The analysis covered all areas including the context of the incident, operator context and error recovery. It was found that poor communication remains a major precursor to offshore accidents. This involved internal communication between the officers in charge and the personnel on duty, communication between the crane operators, drillers, floor men, roustabouts and other operators working hand in hand to ensure productivity on offshore platforms. However, major communication issues also involved drillers and assistant drillers. In most of the drilling operations on the platform, several injuries arose from tasks carried out by more than one operator simultaneously with no adequate communication as to when each person’s task should be implemented. As noted by Graziano et al. [19
] in the classification of human errors in grounding and collision accidents, it is difficult to use TRACEr to classify mechanical errors in the O&G industry caused by sudden facility failure without direct human participation.
The Operator’s Context revealed incorrect perception and therefore poor decision-making as its major contributor. The Performance Shaping Factors also formed part of the Operator’s Context but it was revealed that its contribution to the whole was not significant. However, in this capacity, the major contributors to human error were the organisational factor Training
and the personal factor Competence
which has had an effect on major events. TRACEr moreover appeared to neglect some organisational factors contributing to error occurrence in the O&G industry. Baysari et al. [18
] recommended modifications to include the following categories: environmental factors, infrastructure design/condition and safety. It may also be useful to consider these additional human factors as seen in the process industry: (1) personal/team factors (2) key job factors and (3) organisational factors.
The major contributors to Error Recovery were failures in the functional barrier system Primary Low Casualty level, in the context of the incident. It is recommended that the taxonomy be specifically adapted to make it more effective for the O&G industry.
5. Development of TRACEr for the Oil and Gas Industry (TRACEr-OGI) (Section II)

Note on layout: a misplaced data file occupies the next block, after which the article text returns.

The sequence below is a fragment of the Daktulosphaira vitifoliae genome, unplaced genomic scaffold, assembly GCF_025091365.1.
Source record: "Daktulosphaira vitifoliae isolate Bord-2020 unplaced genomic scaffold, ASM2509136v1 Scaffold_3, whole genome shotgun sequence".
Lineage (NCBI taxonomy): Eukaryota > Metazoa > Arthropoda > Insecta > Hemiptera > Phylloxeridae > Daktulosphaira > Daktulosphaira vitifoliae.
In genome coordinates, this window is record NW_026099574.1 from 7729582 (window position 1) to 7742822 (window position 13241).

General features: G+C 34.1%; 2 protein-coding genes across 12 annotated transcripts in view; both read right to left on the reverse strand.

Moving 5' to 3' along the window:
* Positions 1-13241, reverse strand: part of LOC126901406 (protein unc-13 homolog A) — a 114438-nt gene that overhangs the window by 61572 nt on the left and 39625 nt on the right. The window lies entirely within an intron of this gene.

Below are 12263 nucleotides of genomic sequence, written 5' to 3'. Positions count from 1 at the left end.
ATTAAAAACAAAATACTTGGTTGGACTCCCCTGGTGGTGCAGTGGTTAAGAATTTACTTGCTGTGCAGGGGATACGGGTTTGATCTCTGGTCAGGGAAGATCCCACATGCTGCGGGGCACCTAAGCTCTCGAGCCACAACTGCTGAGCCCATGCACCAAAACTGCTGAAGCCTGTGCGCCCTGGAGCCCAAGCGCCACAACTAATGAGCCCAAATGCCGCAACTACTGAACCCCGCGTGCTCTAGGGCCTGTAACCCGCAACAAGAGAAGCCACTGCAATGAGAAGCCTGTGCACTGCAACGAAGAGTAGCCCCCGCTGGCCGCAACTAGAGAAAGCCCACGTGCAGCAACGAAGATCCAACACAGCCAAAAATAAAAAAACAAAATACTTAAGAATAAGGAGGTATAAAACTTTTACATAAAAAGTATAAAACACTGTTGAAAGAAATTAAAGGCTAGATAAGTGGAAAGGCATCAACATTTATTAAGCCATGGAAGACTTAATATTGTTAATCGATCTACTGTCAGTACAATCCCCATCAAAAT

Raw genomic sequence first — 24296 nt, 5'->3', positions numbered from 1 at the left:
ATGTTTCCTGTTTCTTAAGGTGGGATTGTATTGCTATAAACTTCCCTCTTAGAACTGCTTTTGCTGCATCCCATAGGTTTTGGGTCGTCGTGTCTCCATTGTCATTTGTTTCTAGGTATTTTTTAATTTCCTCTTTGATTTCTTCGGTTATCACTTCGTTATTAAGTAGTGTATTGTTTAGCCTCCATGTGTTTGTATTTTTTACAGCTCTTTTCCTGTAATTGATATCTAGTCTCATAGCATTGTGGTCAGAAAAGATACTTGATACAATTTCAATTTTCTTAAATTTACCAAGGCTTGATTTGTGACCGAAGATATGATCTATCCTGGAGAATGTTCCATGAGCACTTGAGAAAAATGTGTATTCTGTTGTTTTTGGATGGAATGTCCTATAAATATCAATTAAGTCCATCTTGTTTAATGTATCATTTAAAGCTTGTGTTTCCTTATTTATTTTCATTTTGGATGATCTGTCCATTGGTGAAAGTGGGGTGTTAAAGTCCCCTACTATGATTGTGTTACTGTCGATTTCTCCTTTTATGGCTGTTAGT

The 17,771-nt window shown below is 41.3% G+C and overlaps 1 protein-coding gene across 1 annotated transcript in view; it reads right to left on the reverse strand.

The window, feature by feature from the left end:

The results of Section I showed that the three major divisions and seven categories of TRACEr are flexible and adaptable to the O&G industry. However, the tool could benefit from the addition of more tasks and sub-tasks specific to this industry. For example during the coding process, the following common factors were difficult to code: failures due to inadequate facility (equipment error), national and international regulatory framework/standards, administrative duties such as inspections and enforcement of regulations and resources. Since the tool was designed to identify human factors which feed into human errors, the alignment of its taxonomy to the following major human factor contexts, namely job context, organisational/facility context and operator context would particularly enhance its usability in the O&G industry.
To ensure that the core theoretical underpinnings and framework of TRACEr are not lost in the development of the oil and gas version, existing versions (Table 3
below) and applications were reviewed to identify the taxonomy that would benefit the sector. The proposed modification also took into consideration oil and gas technical reports such as the 2014 Society of Petroleum Engineers (SPE) technical report The Human Factor: Process Safety and Culture
. It was produced after a two-day summit held in July 2012 on human factors affecting the O&G industry and the best way forward [29
]. As an example, the concept of offshore managed pressure drilling (MPD) or the MPD system and its effect on human performance was reviewed, focusing on human error. The communication structure during MPD offshore drilling operation is shown if Figure 11
Furthermore, other techniques and taxonomies have been used in the O&G industry, for example HFACS-OGI, a modification by Theophilus et al. [16
]. Investigation tools for the petroleum industry, human factors investigation tool (HFIT) developed by Gordon [13
], were also reviewed. Following team discussions with 10 oil and gas professionals and 40 oil and gas scholars, it was determined that TRACEr for the O&G industry should retain three major divisions. These are: (1) Context of the Accident; (2) Operator’s Context and (3) Error Recovery which also take into account the physical, psychological and external factors. Following these reviews, the following TRACEr for the O&G industry (TRACEr-OGI) (Table 4
and Figure 12
below) has been proposed:
5.1. Analysis of the Proposed Taxonomy for the Oil and Gas Industry (TRACEr-OGI)
5.1.1. Context of the Incident
As noted in Table 1
above, Task Error
deals with particular tasks, their locations and who performed them. In this paper, all information that helped to uncover any task error was taken into consideration. Categories based on the rig, the floating production storage and offloading (FPSO) and the decks were considered, among others. The user tasks classified for these locations are Supervision, Standard Operation Procedure, External Communication, Internal Communication, Hand-Over, and Take-Over.
The O&G industry is characterised by the rapid and steady technological development of essential safety critical equipment [36
]. Examples are alarm systems, control systems and surveillance systems, etc. The second context of the incident Error Information